With growing attention being paid to the environment and concerns about climate change, buying a new vehicle can feel like a guilty pleasure. But it doesn’t have to be.
Hybrid vehicles, which blend the best features of the traditional internal combustion engines with autos that are powered only by batteries, represent a mature technology that offers a unique range of benefits — perhaps the greatest being no need to change your driving behaviour, other than spending less time and money at the gas station!
Many drivers are unaware of how hybrid technology works, the advantages it provides and just how seamlessly the conventional gas engine, battery and motor work. Operating a hybrid vehicle means that you don’t have to change the way you drive, while also enjoying benefits such as greater acceleration, improved driving range between fill-ups and, potentially, a lower monthly fuel bill depending on fuel prices and driving habits. Lexus offered the first hybrid electric vehicle in the luxury vehicle category with the Lexus RX h more than a decade ago and continues to add innovations such as industry-leading electric motors that provide instant torque that is the envy of any gas-only vehicle.
How is a hybrid different than a typical gas-powered automobile? With the addition of a small electric motor, a hybrid captures much of the energy that is typically wasted in decelerating and braking a vehicle. That results in significant fuel savings, particularly in stop-and-go city traffic (or, increasingly in Canada’s major cities, along congested highway commutes).
“Hybrids are going to continue to have an important role for a long period of time,” says Jeremy Michalek, a professor of mechanical engineering and director of Carnegie Mellon University’s Vehicle Electrification Group in Pittsburgh, Pa.
Lexus hybrid electric vehicles feature an electric motor (sometimes multiple) and a gasoline engine that can work independently or in conjunction with one another depending on the driving situation.
Lexus hybrid electric vehicles feature an electric motor (sometimes multiple) and a gasoline engine that can work independently or in conjunction with one another depending on the driving situation. When the battery’s power becomes low, it is automatically recharged through regenerative braking, or by harnessing excess energy produced by the gasoline engine.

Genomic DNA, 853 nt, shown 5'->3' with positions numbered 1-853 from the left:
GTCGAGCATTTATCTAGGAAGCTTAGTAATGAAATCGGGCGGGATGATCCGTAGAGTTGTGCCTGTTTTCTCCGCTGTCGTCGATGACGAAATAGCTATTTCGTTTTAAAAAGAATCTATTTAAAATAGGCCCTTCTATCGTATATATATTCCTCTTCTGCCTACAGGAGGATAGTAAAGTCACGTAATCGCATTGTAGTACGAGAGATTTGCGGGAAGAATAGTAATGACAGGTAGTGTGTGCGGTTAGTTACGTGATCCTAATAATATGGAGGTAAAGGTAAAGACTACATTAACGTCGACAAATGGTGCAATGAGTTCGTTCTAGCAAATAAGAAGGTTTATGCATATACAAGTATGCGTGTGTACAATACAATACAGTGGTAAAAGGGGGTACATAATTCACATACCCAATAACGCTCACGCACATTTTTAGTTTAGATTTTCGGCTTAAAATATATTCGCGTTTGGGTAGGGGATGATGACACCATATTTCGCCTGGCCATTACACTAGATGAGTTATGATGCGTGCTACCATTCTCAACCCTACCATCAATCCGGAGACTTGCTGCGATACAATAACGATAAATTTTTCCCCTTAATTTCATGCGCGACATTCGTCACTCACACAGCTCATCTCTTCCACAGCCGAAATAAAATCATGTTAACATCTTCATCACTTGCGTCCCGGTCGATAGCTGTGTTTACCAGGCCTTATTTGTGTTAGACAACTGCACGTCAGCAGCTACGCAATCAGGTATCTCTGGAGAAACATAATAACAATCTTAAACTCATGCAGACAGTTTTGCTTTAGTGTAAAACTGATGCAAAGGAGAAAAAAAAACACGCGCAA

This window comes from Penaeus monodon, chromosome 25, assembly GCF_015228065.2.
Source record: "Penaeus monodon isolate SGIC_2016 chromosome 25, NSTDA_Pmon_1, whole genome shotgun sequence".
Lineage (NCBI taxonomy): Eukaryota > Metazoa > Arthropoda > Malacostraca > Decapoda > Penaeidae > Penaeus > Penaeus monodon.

For drivers who routinely experience stop-and-go traffic and idling, Mr. Michalek estimates a hybrid can reduce lifetime costs by 20 per cent and slice greenhouse gas emissions by as much as one half. Drivers can reduce emissions even further by getting behind the wheel of a plug-in hybrid (PHEV), which allows for short-range driving on battery power only.
One issue that is common with plug-in hybrids and electric-only vehicles is easy access to electrical charging. It can be a limiting factor for urban vehicle owners in particular.
Lexus offered the first hybrid electric vehicle more than a decade ago and continues to add innovations to its line up.
“Hybrids that do not plug in will continue to be important for households that do not have an opportunity to install charging infrastructure or not have off-street parking spots,” Mr. Michalek says.
Still, there are many benefits to owning a hybrid. Perhaps the greatest advantage hybrid vehicles have over electric-only vehicles is their driving range. Electric vehicles may make sense for city driving or short commutes but can be impractical for longer driving occasions or vacations because of their relatively shorter range in comparison to hybrids and a recharging time that can stretch into hours.
“Hybrids and plug-in hybrids eliminate the range limitation concern that many consumers have,” Mr. Michalek says. “Having the ability to go on a several hundred-mile trip without having to stop for long periods of time to charge is still something that consumers value.”
The Lexus RX h was the world’s first luxury self-charging hybrid electric SUV.
One area where a hybrid vehicle owner will notice the benefit of the supplemental electric motor is in acceleration and performance. Electric motors deliver their energy instantly in the form of torque or acceleration, which is useful in passing slower vehicles and in faster acceleration from a stop.
Many people worry that hybrid vehicles, because of the battery, will give them more trouble than conventional cars. In fact, Lexus hybrid batteries are designed to last the lifetime of the vehicle. Lexus has such faith in the reliability of its battery technology that it has recently extended its battery warranty to 10 years or 240,000 kilometres.
Because hybrids have been offered for many years, and automakers have refined and perfected their technology, the vehicles have been proven to be very reliable. In fact, car rating and ranking agencies such as J.D. Power and U.S. News & World Report consistently give hybrid cars, including Lexus RX vehicles, very high ratings for reliability.
Hybrids also typically hold their value better because there are far fewer used hybrid cars available compared to conventional gas-only vehicles, which often translates into a higher resale value. What’s more, hybrid owners are often happy with their purchase and, as a result, tend to hang on to their vehicles for longer.
This content was produced by The Globe and Mail's Globe Content Studio.
The Globe's editorial department was not involved in its creation.